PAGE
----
Saying that requesting site plan and design approval before securing a zoning ordinance approving parking measures was “putting the cart before the horse,” the Columbia Design/Development Review Commission on Thursday denied preliminary approval for a proposed 12-unit apartment building at 933 Main St.
However, the commission urged the developer, Ford Elliott of Greenville, and the architect, Taylors-based Bradley Van Name, to consider its comments and present the project again.
“We hope to see you back,” commission chair Robert Wynn said.
An initial vote to approve the site plan resulted in a tie. Wynn then made a motion to deny site plan approval, which passed, as did a motion to deny design approval.
Commission member John Powell said he hoped the denials would speed up the process of obtaining the zoning ordinance. “We will see this again,” Powell said.
The four-story brick apartment building, around 14,000 square feet, would be called The Lofts at the Capitol and built over a first-floor, open-air parking deck on a 0.29-acre parcel with the Immaculate Consumption restaurant and the former Nickelodeon Theater. The existing building, renovated by Van Name in 2012, would remain.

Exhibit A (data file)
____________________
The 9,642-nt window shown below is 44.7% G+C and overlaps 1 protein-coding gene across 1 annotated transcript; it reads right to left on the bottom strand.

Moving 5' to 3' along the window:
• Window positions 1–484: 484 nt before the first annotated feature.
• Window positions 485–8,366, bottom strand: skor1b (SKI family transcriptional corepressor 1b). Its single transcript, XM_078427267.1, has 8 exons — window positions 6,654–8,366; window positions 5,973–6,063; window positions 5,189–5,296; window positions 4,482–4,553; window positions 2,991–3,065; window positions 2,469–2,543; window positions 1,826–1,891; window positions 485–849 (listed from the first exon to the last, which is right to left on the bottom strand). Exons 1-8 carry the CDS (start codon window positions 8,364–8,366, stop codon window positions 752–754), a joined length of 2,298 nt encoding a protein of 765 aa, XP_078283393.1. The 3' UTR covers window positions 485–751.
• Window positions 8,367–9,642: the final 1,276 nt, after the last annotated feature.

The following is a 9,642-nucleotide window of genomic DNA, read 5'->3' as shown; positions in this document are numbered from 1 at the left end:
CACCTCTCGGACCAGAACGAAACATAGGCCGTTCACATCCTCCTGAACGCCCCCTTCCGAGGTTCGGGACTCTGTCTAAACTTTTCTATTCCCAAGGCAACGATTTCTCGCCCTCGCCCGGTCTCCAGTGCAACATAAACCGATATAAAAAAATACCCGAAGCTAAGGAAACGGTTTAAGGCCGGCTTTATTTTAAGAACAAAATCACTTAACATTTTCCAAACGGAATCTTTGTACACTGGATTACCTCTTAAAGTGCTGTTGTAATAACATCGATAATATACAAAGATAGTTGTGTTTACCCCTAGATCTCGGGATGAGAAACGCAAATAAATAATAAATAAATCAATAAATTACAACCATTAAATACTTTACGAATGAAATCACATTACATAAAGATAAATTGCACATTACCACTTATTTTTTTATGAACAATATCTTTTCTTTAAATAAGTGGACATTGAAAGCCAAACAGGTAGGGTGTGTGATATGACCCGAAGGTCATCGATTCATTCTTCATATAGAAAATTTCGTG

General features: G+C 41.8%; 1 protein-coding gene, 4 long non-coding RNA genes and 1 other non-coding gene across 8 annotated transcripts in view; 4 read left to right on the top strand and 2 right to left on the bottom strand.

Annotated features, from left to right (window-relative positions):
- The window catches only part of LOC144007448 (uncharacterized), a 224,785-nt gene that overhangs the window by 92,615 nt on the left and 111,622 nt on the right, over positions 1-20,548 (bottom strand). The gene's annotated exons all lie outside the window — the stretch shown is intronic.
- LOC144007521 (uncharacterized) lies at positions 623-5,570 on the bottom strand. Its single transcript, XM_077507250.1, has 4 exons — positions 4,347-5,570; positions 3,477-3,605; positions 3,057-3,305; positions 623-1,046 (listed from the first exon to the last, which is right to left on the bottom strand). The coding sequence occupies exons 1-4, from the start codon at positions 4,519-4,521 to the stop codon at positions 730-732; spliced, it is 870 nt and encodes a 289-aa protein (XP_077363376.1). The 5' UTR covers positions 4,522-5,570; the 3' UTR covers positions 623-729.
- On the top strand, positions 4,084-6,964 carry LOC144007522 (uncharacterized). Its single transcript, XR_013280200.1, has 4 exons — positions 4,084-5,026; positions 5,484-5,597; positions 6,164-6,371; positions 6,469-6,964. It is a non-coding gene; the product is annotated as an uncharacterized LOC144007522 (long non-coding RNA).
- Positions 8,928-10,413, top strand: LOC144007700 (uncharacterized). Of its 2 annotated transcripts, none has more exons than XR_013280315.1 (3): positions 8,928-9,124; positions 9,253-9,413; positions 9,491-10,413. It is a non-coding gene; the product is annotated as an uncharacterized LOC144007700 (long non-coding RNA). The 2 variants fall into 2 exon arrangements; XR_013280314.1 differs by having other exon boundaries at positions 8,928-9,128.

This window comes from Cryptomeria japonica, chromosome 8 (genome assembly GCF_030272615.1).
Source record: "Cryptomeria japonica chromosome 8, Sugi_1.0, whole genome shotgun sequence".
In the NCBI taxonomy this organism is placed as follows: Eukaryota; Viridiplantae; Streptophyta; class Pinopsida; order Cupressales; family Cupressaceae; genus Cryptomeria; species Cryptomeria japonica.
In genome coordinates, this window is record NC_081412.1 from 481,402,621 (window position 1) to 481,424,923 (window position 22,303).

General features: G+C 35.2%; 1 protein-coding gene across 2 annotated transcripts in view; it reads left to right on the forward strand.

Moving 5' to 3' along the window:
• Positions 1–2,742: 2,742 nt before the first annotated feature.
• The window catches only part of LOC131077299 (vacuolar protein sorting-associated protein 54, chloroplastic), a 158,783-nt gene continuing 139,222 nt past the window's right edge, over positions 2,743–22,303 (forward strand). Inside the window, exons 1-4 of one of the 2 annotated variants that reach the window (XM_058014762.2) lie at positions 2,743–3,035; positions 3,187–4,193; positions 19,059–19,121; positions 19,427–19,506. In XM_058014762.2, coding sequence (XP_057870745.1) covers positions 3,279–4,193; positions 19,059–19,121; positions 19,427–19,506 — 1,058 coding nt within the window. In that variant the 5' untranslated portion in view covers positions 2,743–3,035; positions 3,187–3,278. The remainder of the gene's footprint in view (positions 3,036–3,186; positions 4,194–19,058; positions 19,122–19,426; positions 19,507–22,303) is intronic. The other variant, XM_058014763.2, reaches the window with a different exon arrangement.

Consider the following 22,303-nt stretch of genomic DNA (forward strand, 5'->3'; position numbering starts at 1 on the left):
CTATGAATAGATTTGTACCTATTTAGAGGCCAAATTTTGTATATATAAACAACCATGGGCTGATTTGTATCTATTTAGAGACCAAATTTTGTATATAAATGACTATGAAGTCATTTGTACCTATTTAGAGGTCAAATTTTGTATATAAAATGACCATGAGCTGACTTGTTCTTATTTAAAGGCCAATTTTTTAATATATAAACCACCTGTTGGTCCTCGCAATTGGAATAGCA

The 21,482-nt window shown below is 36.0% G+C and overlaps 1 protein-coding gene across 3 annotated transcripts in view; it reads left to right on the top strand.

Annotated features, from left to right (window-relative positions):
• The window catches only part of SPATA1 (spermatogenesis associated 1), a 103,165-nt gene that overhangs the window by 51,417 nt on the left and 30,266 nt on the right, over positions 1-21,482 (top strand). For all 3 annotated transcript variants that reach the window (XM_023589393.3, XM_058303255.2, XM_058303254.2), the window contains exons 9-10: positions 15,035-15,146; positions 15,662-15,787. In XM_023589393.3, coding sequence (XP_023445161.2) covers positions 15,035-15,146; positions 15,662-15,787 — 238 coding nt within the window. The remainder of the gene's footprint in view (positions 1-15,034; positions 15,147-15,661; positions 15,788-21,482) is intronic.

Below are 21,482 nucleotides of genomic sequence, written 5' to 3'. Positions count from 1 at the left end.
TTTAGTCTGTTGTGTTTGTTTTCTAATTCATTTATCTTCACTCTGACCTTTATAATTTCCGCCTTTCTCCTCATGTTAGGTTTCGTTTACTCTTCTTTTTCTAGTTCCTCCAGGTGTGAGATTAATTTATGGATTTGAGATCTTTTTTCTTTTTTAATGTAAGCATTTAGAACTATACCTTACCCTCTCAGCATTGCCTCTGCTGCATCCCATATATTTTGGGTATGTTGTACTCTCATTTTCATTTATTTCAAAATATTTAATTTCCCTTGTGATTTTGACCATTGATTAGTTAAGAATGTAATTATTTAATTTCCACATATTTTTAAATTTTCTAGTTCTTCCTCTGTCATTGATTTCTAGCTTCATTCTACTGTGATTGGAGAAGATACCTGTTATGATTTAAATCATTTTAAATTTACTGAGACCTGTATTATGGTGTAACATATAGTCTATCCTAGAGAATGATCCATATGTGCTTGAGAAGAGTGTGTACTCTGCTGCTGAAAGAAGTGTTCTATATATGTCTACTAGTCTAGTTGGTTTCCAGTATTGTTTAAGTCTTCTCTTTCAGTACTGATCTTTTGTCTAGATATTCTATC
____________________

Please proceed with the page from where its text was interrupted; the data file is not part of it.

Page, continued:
Commission members expressed concern that structural columns needed to support the upper three stories would curtail the number of available parking spaces, presented in the site plan as 21. The project already needed a variance, requested but not yet granted, from the Board of Zoning Appeals to make up for a shortfall in the required 26 off-street parking spaces.
“It’s just very clear that there are going to be columns coming into the middle of the parking spaces,” commission member Tom Savory said. “I don’t think we have a clear picture.”
Further reducing the number of spaces would also free the architect to improve the overall design of the building, the commission said.
“We can do everything under the sun if we can sacrifice parking,” Van Name said.
The proposed building would face Pendleton Street with a four-foot setback. The setback is necessary to accommodate the required distance from overhead power distribution lines, Van Name said, but the commission worried it would cause the building to stand out awkwardly from its two-story neighbors.
The setback makes it clear that there is “a massive three-story building sitting on top of something very spindly,” Savory said. “ … The bottom floor doesn’t match the three stories above. They’re just different animals. I think that can be improved.”
Initial commission concerns about the utilization of storefront appearance windows planned for the first-floor façade were also discussed, with Van Name saying the windows – an idea borrowed from old Nickelodeon movie posters – would not be used for retail purposes but would be more suited to something like a mural.
Reached by phone after the meeting, Elliott declined to comment.